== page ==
Ottoman Sufis were often criticized for engaging in bidʿa or innovative interpretations of Islamic texts by their orthodox opponents, such as the Qāḍīzādeh ʿulamā’. In their writings, members of the Qāḍīzādeh ʿulamā’ subjected Sufi treatises to a thorough investigation, searching for any divergences from what they considered the correct interpretation of the Qur’an and Hadith. They objected to several Sufi rituals, doctrines and concepts which they argued made no reference to the traditional sources. It was rare, however, that Sufis would discredit the texts of their own brethren. This essay charts the controversies that erupted not only between Orthodox ʿulamā’ and Sufis, but also between Mevlevīs themselves, because of Ismāʿīl Rusūkhī Anqarawī’s (d. 1631) commentary (sharḥ) on “Book Seven” of Rūmī’s (d. 1273) Mathnawī, which was considered apocryphal by the majority of Mevlevīs who believed Rūmī’s book consisted of six books. I will examine how a central Mevlevī text caused controversy among leading seventeenth-century Ottoman intellectuals and turned a scholarly debate among Sufis into a much broader religio-political clash between Sufis and ʿulamā’.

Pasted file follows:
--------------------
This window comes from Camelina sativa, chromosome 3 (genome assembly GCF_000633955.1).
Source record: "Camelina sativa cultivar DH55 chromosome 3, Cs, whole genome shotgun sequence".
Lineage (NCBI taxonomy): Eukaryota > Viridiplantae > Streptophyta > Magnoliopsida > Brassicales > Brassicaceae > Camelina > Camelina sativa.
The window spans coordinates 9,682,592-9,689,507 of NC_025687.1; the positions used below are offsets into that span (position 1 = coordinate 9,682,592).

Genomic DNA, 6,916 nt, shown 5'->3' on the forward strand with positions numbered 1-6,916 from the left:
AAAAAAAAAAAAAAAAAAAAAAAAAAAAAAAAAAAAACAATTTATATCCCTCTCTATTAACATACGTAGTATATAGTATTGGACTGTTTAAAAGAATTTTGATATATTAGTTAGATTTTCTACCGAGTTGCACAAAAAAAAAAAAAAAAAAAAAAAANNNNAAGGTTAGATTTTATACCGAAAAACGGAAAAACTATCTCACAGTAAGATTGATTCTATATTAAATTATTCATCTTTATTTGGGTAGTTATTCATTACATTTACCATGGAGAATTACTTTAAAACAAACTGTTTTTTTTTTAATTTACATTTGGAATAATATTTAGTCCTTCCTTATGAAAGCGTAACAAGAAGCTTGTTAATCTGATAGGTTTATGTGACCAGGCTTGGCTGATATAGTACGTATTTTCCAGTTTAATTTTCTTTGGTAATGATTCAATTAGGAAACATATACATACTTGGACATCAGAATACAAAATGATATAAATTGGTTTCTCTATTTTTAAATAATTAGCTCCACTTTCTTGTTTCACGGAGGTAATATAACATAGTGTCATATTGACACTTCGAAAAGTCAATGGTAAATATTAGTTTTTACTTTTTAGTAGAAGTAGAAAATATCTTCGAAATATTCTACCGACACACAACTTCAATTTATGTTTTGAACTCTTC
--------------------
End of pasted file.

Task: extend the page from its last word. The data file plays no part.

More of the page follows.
“This essay charts the controversies that erupted not only between Orthodox ʿulamā’ and Sufis, but also between Mevlevīs themselves, because of Ismāʿīl Rusūkhī Anqarawī’s (d. 1631) commentary (sharḥ) on “Book Seven” of Rūmī’s (d. 1273) Mathnawī, which was considered apocryphal by the majority of Mevlevīs who believed Rūmī’s book consisted of six books. “
Sufis vs. ʿUlamā’